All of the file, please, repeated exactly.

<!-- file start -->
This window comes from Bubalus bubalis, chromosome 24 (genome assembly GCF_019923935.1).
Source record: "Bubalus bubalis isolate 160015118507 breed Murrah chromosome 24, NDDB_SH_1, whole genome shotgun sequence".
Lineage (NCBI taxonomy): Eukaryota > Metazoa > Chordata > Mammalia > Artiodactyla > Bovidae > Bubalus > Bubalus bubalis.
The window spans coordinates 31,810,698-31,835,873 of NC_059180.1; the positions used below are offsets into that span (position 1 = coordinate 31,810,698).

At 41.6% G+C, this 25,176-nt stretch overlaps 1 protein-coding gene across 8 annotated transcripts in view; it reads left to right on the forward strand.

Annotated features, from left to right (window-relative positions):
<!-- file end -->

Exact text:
This window comes from Bubalus bubalis, chromosome 24 (genome assembly GCF_019923935.1).
Source record: "Bubalus bubalis isolate 160015118507 breed Murrah chromosome 24, NDDB_SH_1, whole genome shotgun sequence".
Lineage (NCBI taxonomy): Eukaryota > Metazoa > Chordata > Mammalia > Artiodactyla > Bovidae > Bubalus > Bubalus bubalis.
The window spans coordinates 31,810,698-31,835,873 of NC_059180.1; the positions used below are offsets into that span (position 1 = coordinate 31,810,698).

At 41.6% G+C, this 25,176-nt stretch overlaps 1 protein-coding gene across 8 annotated transcripts in view; it reads left to right on the forward strand.

Annotated features, from left to right (window-relative positions):